Group 0 or dogs with a preoperative MFS of 0 showed a statistically significant, lower recovery rate compared with all the groups (Table 2). In these dogs, only 19 out of 28 dogs (64%) recovered. A preoperative MFS of 0 has shown to have the worst outcomes when treated with a hemilaminectomy, and the outcomes seen in this study in dogs treated with a mini-hemilaminectomy and an MFS of 0 are similar to those seen in dogs treated with a hemilaminectomy as reported in the literature (57% – 61%) (Aikawa et al. 2012; Langerhuus & Miles 2017; McKee 1992). Group 1 dogs with a preoperative MFS of 1 showed a significantly worse recovery rate compared with groups 2–5, but a significantly better recovery rate compared with group 0. These dogs had significant preoperative neurological dysfunction, but 25 of 28 dogs (89%) still recovered after mini-hemilaminectomy. This is comparable with what is reported for hemilaminectomy (93%) (Aikawa et al. 2012; Langerhuus & Miles 2017).

Group 2 or patients with an MFS of 2 had a significantly (p < 0.05) improved recovery rate compared with groups 1 and 0. These patients had significant neurological dysfunction prior to surgical decompression. However, 47 out of 49 dogs (96%) showed acceptable return to neurological function (Table 2).

Dogs with an MFS of 3 and 5 had shown recovery of all 33 and 14 dogs, respectively. This is similar to what has been reported in similar studies (Langerhuus & Miles 2017; Levine & Caywood 1984; Skytte & Schmökel 2018). One dog in group 4 did not recover ambulation. This is not unheard of in spinal cord decompressive surgeries, as this was the group with the largest number of patients in the study. The recovery rate was still 98% in this group. It can be assumed that there may be cases in groups 3 and 4, which would not have recovered once the numbers in these groups increase. There is always a risk of not having a full neurological recovery in spinal decompressive surgeries. This needs to be discussed with owners prior to surgery.

This study shows that patients presenting for mini-hemilaminectomy with a preoperative MFS of 5–2 show excellent post-operative recoveries similar to those reported for a hemilaminectomy in the literature (Table 2) (Langerhuus & Miles 2017; Skytte & Schmökel 2018). This makes mini-hemilaminectomy a viable option for decompression of the spinal cord.

The preoperative MFS showed a statistically significant inverse relationship with the length of time to return of micturition. This was in line with similar studies using hemilaminectomy for surgical decompression (Atalan et al. 2002; Skytte & Schmökel 2018). This is suspected to be related to the degree of spinal cord injury from the IVDE as opposed to the selection of mini-hemilaminectomy versus hemilaminectomy.

In this study, dogs with an MFS of 0 showed the highest mean days to micturition of all the groups. This was, however, shorter than seen in a similar study where a hemilaminectomy was performed as the decompressive surgery. That study, however, had much lower number of cases in the groups (Skytte & Schmökel 2018). The trends in this comparative study and our study were, however, similar. Group 5 (MFS 5) showed the shortest mean time to micturition, and this was expected as these patients had the lowest level of neurological dysfunction. However, the fact that the mean time to micturition was more than 1 day shows that there is a degree of neurological dysfunction caused by decompressive surgery, regardless of the technique. This is, however, reversible in most cases (Table 2).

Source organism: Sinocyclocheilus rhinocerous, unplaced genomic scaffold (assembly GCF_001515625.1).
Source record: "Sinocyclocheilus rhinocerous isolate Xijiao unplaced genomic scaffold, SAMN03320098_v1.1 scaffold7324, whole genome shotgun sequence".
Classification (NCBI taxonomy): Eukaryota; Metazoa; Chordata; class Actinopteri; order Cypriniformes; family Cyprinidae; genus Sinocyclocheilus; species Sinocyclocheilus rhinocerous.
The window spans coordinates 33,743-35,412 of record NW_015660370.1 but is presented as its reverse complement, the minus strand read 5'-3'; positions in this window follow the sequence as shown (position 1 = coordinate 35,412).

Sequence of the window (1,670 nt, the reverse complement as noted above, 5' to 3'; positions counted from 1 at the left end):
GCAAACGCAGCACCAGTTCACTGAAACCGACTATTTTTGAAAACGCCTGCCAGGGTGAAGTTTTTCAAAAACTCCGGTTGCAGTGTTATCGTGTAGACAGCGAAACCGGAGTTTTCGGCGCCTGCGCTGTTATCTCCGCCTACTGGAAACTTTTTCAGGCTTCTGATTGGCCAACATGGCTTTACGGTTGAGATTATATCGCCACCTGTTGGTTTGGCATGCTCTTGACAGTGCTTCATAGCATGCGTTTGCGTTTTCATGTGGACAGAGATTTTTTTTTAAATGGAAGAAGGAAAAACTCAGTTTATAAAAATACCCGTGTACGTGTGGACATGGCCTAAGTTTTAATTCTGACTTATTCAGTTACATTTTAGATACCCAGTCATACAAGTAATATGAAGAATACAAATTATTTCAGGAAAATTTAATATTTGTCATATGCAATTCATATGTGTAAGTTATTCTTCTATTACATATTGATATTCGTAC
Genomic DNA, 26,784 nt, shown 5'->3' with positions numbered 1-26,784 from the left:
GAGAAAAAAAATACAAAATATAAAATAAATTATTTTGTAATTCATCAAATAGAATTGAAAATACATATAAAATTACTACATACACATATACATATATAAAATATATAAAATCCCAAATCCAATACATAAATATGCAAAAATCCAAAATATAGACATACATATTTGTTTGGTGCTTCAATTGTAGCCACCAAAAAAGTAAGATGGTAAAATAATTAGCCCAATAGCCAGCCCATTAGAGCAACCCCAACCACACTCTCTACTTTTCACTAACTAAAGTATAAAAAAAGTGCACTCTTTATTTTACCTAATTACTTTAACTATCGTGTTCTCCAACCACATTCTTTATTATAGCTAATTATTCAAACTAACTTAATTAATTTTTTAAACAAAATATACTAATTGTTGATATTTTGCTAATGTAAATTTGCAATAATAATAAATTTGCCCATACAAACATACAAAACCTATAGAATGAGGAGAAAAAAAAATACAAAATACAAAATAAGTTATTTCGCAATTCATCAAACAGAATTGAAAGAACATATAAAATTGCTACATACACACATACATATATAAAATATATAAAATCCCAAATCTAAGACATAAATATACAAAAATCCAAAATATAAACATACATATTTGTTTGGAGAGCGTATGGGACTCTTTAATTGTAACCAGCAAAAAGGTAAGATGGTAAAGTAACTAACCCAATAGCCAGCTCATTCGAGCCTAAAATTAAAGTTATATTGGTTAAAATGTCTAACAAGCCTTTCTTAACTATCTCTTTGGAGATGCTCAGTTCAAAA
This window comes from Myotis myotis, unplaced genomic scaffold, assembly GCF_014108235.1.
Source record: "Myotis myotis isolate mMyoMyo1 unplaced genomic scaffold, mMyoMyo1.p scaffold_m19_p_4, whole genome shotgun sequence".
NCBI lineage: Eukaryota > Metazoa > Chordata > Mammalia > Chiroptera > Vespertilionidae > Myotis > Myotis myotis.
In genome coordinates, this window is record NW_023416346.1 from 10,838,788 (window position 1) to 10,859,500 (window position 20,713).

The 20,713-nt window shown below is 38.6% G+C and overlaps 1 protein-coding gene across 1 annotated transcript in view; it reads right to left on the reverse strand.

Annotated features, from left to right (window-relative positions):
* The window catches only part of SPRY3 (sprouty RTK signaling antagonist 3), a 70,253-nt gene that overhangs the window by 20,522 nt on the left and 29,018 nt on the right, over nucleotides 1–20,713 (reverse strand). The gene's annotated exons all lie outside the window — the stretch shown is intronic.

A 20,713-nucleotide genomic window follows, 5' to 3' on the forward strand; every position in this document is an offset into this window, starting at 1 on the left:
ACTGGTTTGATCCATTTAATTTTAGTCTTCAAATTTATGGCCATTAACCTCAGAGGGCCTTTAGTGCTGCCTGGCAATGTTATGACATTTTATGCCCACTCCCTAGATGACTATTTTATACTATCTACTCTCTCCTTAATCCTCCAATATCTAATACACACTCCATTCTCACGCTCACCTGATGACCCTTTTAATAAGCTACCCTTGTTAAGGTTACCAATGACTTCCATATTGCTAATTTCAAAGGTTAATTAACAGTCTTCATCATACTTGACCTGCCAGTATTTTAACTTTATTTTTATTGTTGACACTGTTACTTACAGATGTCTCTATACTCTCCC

Group 5 had the shortest mean time to ambulation (2 days); unfortunately, the majority of the other studies did not look at the MFS of 5 dogs’ recovery. Our data are comparable with the trends seen in these studies when looking at the MFS of 4 dogs. Dogs in group 4 showed similar mean days to ambulation compared with published studies (Aikawa et al. 2012; Skytte & Schmökel 2018). In this study, dogs with an MFS of 0 had the longest mean days to return of ambulation; however, this was significantly shorter in a comparative study by Skytte et al. As stated before, the numbers of their dogs with an MFS of 0 was significantly lower than our study. The one patient with a prolonged recovery would thus have skewed the mean days because of low case numbers in that group of dogs in that study (type 2 statistical error). Our group had a larger number of patients with a smaller standard deviation. This could indicate that days to ambulation with a hemilaminectomy would approach what was seen in our study with a mini-hemilaminectomy if more cases were included in the study by Skytte et al 2018.

Mini-hemilaminectomy compares favourably with hemilaminectomy for decompression of the spinal cord from acute IVDE in terms of mean time to ambulation, mean time to micturition and recovery rates for the respective neurological groups (Skytte & Schmökel 2018).

Complications were recorded in almost all of the groups of dogs. However, the complication rate for all of the dogs across all the groups having a mini-hemilaminectomy was relatively low. Complications were seen in 32 dogs (13%) of 252 mini-hemilaminectomies. There was a statistically significant inverse relationship between the incidence of complications and the preoperative MFS of the dog.